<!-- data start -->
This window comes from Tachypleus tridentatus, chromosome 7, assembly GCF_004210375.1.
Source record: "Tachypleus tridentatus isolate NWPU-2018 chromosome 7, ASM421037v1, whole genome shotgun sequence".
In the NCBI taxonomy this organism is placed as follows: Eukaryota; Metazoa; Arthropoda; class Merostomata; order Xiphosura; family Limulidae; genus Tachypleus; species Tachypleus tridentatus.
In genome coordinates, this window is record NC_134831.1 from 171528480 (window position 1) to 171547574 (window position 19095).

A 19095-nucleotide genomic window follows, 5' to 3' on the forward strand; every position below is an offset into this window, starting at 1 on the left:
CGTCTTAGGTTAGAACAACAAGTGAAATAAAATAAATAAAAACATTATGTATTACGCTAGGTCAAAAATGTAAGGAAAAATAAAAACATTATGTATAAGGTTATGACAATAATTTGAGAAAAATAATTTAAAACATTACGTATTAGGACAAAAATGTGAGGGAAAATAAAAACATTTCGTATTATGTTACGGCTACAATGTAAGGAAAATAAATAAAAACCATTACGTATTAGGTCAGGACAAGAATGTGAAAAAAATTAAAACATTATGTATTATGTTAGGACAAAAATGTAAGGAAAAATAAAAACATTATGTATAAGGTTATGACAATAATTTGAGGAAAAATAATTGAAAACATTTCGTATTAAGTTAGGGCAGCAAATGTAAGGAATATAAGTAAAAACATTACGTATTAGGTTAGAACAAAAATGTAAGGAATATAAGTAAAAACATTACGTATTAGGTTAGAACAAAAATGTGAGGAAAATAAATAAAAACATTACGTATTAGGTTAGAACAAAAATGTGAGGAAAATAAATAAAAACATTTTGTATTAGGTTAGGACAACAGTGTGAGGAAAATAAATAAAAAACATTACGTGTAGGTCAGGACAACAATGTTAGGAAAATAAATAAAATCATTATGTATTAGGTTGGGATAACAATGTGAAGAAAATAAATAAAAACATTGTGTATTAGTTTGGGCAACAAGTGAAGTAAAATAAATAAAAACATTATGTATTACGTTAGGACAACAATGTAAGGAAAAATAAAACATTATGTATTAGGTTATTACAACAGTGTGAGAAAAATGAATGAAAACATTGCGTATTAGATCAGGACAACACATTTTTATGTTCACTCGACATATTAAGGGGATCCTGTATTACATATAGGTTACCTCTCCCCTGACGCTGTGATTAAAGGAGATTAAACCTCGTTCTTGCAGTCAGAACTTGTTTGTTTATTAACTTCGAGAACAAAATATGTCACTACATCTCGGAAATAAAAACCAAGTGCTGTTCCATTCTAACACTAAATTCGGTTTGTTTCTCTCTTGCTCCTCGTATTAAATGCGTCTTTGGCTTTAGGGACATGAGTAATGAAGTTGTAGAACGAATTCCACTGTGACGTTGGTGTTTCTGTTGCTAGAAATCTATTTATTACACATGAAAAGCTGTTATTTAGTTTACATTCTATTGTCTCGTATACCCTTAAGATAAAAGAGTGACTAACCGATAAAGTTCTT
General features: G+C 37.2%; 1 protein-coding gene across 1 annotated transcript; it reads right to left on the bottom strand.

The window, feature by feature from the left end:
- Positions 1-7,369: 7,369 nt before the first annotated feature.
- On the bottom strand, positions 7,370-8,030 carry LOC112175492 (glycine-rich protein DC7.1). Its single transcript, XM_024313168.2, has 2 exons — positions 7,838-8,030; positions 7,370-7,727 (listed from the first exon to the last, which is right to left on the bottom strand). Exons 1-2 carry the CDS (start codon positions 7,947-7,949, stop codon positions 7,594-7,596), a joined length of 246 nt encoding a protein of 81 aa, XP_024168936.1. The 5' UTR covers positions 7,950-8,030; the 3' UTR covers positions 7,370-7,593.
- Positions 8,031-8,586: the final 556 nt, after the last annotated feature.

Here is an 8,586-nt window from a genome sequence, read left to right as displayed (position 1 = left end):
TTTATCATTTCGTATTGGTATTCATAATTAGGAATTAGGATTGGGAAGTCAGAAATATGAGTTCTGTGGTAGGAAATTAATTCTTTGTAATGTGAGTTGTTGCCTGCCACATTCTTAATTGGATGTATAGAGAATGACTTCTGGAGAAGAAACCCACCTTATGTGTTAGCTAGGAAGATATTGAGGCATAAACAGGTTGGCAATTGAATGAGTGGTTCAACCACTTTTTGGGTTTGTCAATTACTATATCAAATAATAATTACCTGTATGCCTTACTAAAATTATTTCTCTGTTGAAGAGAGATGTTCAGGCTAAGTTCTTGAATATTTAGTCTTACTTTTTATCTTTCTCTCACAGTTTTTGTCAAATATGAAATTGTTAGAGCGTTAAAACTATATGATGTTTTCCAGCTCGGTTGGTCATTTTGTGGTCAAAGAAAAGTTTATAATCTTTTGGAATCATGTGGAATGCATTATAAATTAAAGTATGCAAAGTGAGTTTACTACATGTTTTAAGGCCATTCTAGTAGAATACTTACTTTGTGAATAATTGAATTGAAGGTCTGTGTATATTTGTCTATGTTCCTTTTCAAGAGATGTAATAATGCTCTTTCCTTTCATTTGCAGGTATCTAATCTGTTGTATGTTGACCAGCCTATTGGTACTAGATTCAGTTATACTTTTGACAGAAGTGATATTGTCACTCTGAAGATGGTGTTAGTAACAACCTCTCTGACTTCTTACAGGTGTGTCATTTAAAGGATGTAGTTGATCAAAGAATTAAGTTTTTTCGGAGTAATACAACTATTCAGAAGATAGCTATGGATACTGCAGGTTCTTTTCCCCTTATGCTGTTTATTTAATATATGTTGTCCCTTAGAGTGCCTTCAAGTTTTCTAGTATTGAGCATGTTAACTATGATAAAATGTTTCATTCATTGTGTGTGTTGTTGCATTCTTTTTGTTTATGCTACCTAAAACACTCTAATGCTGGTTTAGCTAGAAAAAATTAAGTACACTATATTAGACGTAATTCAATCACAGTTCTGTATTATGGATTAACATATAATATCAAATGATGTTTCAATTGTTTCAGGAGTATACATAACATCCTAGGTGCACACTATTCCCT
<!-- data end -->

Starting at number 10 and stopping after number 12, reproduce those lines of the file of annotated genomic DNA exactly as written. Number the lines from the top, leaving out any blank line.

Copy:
- On the bottom strand, positions 7,370-8,030 carry LOC112175492 (glycine-rich protein DC7.1). Its single transcript, XM_024313168.2, has 2 exons — positions 7,838-8,030; positions 7,370-7,727 (listed from the first exon to the last, which is right to left on the bottom strand). Exons 1-2 carry the CDS (start codon positions 7,947-7,949, stop codon positions 7,594-7,596), a joined length of 246 nt encoding a protein of 81 aa, XP_024168936.1. The 5' UTR covers positions 7,950-8,030; the 3' UTR covers positions 7,370-7,593.
- Positions 8,031-8,586: the final 556 nt, after the last annotated feature.

Here is an 8,586-nt window from a genome sequence, read left to right as displayed (position 1 = left end):